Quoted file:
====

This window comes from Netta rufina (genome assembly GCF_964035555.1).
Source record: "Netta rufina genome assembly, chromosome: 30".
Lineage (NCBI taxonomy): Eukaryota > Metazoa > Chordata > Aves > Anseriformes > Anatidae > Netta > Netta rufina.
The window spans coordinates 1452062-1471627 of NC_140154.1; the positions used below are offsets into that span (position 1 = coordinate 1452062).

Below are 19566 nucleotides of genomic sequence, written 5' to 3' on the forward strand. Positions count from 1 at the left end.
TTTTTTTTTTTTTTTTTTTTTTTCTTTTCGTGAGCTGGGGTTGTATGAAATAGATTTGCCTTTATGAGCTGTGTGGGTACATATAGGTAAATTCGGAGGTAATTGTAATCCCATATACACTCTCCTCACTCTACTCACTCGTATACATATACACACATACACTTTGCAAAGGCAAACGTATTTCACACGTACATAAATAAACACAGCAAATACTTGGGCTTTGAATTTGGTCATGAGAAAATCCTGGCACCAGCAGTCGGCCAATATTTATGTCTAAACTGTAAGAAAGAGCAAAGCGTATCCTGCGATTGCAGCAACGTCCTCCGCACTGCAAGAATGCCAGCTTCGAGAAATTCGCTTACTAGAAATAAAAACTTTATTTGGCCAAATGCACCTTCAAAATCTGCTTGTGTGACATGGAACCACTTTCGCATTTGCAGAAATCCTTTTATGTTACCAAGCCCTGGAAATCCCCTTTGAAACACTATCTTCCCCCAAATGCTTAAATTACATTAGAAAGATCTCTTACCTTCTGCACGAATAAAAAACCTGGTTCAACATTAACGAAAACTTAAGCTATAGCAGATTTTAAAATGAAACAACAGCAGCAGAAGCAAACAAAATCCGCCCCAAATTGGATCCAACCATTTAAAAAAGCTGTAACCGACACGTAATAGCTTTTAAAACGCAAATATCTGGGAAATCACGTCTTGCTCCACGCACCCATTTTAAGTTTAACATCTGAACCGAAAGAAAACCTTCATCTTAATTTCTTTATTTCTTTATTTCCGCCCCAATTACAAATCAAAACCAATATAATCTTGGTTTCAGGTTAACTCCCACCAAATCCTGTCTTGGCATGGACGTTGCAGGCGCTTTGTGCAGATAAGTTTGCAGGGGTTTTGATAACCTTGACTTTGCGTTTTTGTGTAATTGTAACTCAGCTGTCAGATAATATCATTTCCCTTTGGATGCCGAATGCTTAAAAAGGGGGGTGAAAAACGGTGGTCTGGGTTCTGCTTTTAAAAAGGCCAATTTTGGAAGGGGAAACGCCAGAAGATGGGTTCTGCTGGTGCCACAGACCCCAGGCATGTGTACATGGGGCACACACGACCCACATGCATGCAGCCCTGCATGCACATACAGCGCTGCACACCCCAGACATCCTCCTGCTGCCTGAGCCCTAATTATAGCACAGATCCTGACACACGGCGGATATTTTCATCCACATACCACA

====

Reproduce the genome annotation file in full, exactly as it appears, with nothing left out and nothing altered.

This window comes from Netta rufina (genome assembly GCF_964035555.1).
Source record: "Netta rufina genome assembly, chromosome: 30".
Lineage (NCBI taxonomy): Eukaryota > Metazoa > Chordata > Aves > Anseriformes > Anatidae > Netta > Netta rufina.
The window spans coordinates 1452062-1471627 of NC_140154.1; the positions used below are offsets into that span (position 1 = coordinate 1452062).

Below are 19566 nucleotides of genomic sequence, written 5' to 3' on the forward strand. Positions count from 1 at the left end.
TTTTTTTTTTTTTTTTTTTTTTTCTTTTCGTGAGCTGGGGTTGTATGAAATAGATTTGCCTTTATGAGCTGTGTGGGTACATATAGGTAAATTCGGAGGTAATTGTAATCCCATATACACTCTCCTCACTCTACTCACTCGTATACATATACACACATACACTTTGCAAAGGCAAACGTATTTCACACGTACATAAATAAACACAGCAAATACTTGGGCTTTGAATTTGGTCATGAGAAAATCCTGGCACCAGCAGTCGGCCAATATTTATGTCTAAACTGTAAGAAAGAGCAAAGCGTATCCTGCGATTGCAGCAACGTCCTCCGCACTGCAAGAATGCCAGCTTCGAGAAATTCGCTTACTAGAAATAAAAACTTTATTTGGCCAAATGCACCTTCAAAATCTGCTTGTGTGACATGGAACCACTTTCGCATTTGCAGAAATCCTTTTATGTTACCAAGCCCTGGAAATCCCCTTTGAAACACTATCTTCCCCCAAATGCTTAAATTACATTAGAAAGATCTCTTACCTTCTGCACGAATAAAAAACCTGGTTCAACATTAACGAAAACTTAAGCTATAGCAGATTTTAAAATGAAACAACAGCAGCAGAAGCAAACAAAATCCGCCCCAAATTGGATCCAACCATTTAAAAAAGCTGTAACCGACACGTAATAGCTTTTAAAACGCAAATATCTGGGAAATCACGTCTTGCTCCACGCACCCATTTTAAGTTTAACATCTGAACCGAAAGAAAACCTTCATCTTAATTTCTTTATTTCTTTATTTCCGCCCCAATTACAAATCAAAACCAATATAATCTTGGTTTCAGGTTAACTCCCACCAAATCCTGTCTTGGCATGGACGTTGCAGGCGCTTTGTGCAGATAAGTTTGCAGGGGTTTTGATAACCTTGACTTTGCGTTTTTGTGTAATTGTAACTCAGCTGTCAGATAATATCATTTCCCTTTGGATGCCGAATGCTTAAAAAGGGGGGTGAAAAACGGTGGTCTGGGTTCTGCTTTTAAAAAGGCCAATTTTGGAAGGGGAAACGCCAGAAGATGGGTTCTGCTGGTGCCACAGACCCCAGGCATGTGTACATGGGGCACACACGACCCACATGCATGCAGCCCTGCATGCACATACAGCGCTGCACACCCCAGACATCCTCCTGCTGCCTGAGCCCTAATTATAGCACAGATCCTGACACACGGCGGATATTTTCATCCACATACCACA